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What is a Nation? Show more Show less

Are nations ancient or modern? Are they natural or artificial? Are they a tool of liberation or coercion? Despite many predicting globalisation would make them obsolete, nations are now back in fashion in a world where leaders tout America First, the Great Rejuvenation of the Chinese People, and Hindutva. Understanding the nation now seems more important than ever.
Nations only came in to existence from the late 18th century onward due to massive political, social, and economic changes.
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Enlightenment ideas created nations

The intellectual revolutions of the 18th and 19th centuries created a new political ideology of nationalism centred on the creation of nation-states.

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Context

Post-WWII, the victorious powers disavowed nationalism. They saw it as an ideology tainted by the fascist powers they had just defeated. This disavowal came with the assumption that nationalism would slowly wither away. However, as in new post-colonial powers, nationalism was still clearly a powerful vital force. In Western universities, various thinkers sought to explain this the most influential of which was Elie Kedourie, writing in the 1960s and 1970s. Seeing nationalism as an ideology, he sought to explain the phenomenon through the framework of a history of ideas.

The Argument

Nations are formed by nationalism. Nationalism is an ideology that aims for the creation of nation-states. The ideology emerged in the early 19th century created by the interaction of various influential but disparate strands of thought. Kedourie considered three thinkers central to the emergence of nationalism; Johann Herder, Immanuel Kant, and Johann Fichte . Herder's argument centred on humanity's division into distinct cultural groups. Kant's arguments of individual moral autonomy were combined by Herder into a conception of collective self-determination. This conception gained traction and spread amongst the intelligentsia who found that the notion of states being based on cohesive cultural communities provided a new basis for political legitimacy at a time when justifications based on religious and dynastic reasoning were losing influence. The idea of legitimacy based on cultural cohesiveness also promoted the interests and power of the intelligentsia by making them guardians of national culture. Thus arose nationalism with the political project of creating nation-states, which based political legitimacy on cultural cohesion supported and propagated by an influential class.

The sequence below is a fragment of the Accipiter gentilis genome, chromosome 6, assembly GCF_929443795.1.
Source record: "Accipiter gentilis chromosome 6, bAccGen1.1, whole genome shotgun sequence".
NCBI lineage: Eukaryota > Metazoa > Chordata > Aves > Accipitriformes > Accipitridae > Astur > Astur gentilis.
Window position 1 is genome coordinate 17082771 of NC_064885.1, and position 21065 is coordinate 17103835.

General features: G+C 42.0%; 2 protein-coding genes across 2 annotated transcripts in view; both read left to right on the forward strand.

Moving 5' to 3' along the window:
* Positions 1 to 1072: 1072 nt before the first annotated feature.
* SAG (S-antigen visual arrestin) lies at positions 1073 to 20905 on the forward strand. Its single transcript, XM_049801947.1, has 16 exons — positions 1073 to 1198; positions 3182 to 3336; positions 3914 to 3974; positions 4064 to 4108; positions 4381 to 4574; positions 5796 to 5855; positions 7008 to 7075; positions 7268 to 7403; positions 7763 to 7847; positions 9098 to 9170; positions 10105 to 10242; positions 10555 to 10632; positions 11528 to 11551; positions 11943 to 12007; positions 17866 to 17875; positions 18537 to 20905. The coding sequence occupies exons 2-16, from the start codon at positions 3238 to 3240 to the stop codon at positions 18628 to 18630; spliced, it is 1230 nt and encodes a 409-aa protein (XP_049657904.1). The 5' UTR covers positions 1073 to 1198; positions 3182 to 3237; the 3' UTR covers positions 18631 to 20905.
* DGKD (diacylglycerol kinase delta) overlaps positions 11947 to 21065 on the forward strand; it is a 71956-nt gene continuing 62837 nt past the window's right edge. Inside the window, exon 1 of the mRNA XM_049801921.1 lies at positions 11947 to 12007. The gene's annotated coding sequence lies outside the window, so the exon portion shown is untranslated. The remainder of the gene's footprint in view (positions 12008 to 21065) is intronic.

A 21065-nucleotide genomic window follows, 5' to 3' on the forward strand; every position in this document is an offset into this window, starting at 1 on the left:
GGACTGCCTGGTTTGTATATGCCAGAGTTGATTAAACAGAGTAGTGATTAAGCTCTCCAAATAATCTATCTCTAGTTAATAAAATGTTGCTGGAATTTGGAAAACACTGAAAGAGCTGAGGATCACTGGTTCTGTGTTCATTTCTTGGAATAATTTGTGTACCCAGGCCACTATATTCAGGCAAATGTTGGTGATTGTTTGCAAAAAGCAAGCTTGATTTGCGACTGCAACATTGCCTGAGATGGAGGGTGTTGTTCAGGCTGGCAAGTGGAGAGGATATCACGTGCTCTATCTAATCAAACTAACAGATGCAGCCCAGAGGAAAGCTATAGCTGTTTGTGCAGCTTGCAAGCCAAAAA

Counter arguments

This account makes little provision for areas which arguably had a pre-existing sense of nationhood such as Ireland, England, Vietnam, etc... Equally, it provides scant account of why the intelligentsia was able to promote its preferred political project so effectively focusing on intellectual forces at the expense of examining material realities that underlay the social success or failure of this particular ideology.

Premises

[P1] Nations come from nationalism. [P2] Nationalism is created by the confluence of various 18th and early 19th century thinkers ideas, plus the their synthesis and adoption by an intelligentsia seeking to justify a new political system in which they played a prominent role.

Rejecting the premises

[P1] Some polities displays the characteristics of nations before the period nationalism supposedly arose. [P2] Focusing on ideas does little to explain why they were so politically successful and took root.

References

Content references here ...

Proponents

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This page was last edited on Tuesday, 3 Dec 2019 at 14:53 UTC